If i ever wanted to change i would just need to fit zone valves where the 22mm splits off to upstairs.

    When you think about your setup with two nests how is it any more difficult that mine with 7 zones each can be requesting different temperatures.
    Im guessing it just averages it out and runs a flow that meets all demand then when all rooms are at temperature it reduces the flow temp.
    For instance if i have it on in the bedroom and the flow is 35c and then turn another radiator on the flow increases to bring the new zone up to temperature quickly. To compensate in the room that was already at the correct temp the radiator valve will either close or partially close.

    I hope that makes sense.
    By the way i love evohome, was worth every penny. So convenient and keeps each room exactly at the right temperature. Bathroom 22c, bedrooms 18c, livingroom and dining room 19.5c.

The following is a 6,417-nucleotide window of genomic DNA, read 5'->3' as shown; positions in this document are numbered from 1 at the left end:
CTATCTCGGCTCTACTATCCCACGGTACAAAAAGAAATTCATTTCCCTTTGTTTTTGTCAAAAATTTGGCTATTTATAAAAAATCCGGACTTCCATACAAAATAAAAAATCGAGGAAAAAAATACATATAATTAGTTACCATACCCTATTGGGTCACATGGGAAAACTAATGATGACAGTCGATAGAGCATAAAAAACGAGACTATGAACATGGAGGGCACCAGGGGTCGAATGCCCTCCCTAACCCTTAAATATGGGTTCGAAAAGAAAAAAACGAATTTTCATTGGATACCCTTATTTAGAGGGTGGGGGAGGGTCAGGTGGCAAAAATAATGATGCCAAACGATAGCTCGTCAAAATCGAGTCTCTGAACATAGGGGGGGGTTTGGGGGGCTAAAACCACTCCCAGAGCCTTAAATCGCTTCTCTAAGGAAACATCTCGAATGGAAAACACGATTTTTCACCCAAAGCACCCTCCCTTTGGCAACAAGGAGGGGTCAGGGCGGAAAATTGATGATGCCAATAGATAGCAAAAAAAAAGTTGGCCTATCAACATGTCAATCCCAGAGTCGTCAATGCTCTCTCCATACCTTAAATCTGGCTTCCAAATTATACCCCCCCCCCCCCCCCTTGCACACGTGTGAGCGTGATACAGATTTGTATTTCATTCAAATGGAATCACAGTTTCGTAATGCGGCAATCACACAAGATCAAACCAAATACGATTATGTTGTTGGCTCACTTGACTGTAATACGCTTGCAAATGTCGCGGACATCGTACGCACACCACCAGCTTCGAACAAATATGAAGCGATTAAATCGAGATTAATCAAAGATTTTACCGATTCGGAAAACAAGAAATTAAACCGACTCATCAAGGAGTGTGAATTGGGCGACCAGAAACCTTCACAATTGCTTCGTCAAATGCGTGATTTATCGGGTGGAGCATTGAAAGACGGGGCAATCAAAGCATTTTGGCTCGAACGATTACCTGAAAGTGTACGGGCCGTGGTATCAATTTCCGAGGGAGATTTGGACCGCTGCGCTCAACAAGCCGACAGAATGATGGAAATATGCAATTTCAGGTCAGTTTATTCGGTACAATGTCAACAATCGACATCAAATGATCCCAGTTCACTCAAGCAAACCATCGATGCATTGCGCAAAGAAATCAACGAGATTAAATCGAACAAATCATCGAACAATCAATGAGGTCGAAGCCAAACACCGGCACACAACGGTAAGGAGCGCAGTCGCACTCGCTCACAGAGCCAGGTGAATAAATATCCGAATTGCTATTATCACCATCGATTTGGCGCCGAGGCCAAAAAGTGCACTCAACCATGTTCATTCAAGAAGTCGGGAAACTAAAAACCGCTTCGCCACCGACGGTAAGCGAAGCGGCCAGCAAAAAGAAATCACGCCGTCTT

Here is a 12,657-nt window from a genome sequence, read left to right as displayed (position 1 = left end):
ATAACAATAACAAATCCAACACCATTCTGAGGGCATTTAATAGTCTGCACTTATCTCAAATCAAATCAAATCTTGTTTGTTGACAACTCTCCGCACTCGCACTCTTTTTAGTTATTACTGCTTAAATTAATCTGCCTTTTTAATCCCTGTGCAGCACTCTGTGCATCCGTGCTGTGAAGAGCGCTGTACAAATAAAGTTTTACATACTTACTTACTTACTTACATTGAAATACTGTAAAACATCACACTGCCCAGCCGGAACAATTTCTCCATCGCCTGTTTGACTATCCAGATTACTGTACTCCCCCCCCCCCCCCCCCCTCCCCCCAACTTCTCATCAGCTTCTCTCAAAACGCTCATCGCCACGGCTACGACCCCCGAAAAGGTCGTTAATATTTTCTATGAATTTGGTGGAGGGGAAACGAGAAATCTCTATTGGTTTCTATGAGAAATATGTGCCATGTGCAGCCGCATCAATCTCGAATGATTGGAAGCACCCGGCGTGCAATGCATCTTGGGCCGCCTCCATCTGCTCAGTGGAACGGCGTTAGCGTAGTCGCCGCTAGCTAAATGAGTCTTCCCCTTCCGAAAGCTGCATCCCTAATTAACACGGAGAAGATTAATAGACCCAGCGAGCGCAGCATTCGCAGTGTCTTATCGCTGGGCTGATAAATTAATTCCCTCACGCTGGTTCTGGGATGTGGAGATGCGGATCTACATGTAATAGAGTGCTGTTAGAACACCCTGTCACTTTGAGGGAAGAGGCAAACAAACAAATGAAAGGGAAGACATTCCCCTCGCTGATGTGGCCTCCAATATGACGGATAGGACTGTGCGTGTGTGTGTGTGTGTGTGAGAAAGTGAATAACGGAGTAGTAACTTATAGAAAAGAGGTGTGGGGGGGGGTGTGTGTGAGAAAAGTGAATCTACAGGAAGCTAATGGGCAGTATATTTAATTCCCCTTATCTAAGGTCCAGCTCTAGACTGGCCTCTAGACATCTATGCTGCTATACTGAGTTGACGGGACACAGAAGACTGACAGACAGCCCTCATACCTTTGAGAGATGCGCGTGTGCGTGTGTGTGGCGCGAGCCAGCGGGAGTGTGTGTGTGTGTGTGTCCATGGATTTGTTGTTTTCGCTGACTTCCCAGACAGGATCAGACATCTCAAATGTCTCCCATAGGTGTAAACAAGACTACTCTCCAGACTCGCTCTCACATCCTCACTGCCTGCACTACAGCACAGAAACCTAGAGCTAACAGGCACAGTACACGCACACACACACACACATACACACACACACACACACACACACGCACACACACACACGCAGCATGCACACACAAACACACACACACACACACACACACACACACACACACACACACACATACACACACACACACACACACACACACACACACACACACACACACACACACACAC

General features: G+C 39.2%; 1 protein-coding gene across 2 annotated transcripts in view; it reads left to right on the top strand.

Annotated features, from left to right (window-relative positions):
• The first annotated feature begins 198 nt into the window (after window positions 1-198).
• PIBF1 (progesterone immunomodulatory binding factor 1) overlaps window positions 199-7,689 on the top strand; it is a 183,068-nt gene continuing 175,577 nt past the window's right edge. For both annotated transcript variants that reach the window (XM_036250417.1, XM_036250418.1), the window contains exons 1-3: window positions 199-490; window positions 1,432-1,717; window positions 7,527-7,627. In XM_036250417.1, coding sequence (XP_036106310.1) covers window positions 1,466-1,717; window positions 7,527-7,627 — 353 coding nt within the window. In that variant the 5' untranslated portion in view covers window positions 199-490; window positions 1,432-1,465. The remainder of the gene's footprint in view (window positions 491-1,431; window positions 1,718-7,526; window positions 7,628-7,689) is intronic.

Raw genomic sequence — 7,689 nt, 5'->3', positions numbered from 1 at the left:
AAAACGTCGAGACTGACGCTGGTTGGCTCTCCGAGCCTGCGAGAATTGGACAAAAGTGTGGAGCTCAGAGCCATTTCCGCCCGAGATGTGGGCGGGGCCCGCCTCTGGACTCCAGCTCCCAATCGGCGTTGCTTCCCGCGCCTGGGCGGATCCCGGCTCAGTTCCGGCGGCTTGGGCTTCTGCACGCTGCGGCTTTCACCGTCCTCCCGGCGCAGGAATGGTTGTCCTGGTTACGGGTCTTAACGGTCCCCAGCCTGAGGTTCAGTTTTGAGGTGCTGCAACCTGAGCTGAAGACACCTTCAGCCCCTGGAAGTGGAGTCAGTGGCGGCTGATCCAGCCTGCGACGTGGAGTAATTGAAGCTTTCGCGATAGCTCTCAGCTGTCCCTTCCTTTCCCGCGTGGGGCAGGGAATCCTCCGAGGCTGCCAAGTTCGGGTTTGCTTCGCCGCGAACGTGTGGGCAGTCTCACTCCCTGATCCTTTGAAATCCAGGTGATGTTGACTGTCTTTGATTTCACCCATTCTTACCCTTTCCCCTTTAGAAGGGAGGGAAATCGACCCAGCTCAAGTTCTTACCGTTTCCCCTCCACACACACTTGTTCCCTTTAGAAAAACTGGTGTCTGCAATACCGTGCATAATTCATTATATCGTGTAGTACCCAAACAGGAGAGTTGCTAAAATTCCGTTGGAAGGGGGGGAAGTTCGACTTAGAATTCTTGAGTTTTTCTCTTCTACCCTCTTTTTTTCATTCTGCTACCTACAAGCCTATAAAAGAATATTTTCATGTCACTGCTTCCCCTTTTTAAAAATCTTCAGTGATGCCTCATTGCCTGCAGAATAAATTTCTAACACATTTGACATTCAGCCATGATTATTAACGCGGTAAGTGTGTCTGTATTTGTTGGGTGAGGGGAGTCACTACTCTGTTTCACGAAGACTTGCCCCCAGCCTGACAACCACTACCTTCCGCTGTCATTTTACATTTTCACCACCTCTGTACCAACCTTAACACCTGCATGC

• Like Like x 1
  13. 1animal1

    1animal1 Member

    That's fantastic insight, thanks Rob :)

    The dilemma now is purely cost related if i can put up with the TRV's on my nice new rads (only 2 need replacing, luckily only at one end). I would need for the Honeywell 11x TRV's, the controller, hot water module & Opentherm module (is there anything else I've missed?)- There's a few G3000's for sub £100 so I'd be talking £800 versus £355 for 2 NESTS...

    How often are you changing batts in the TRV's?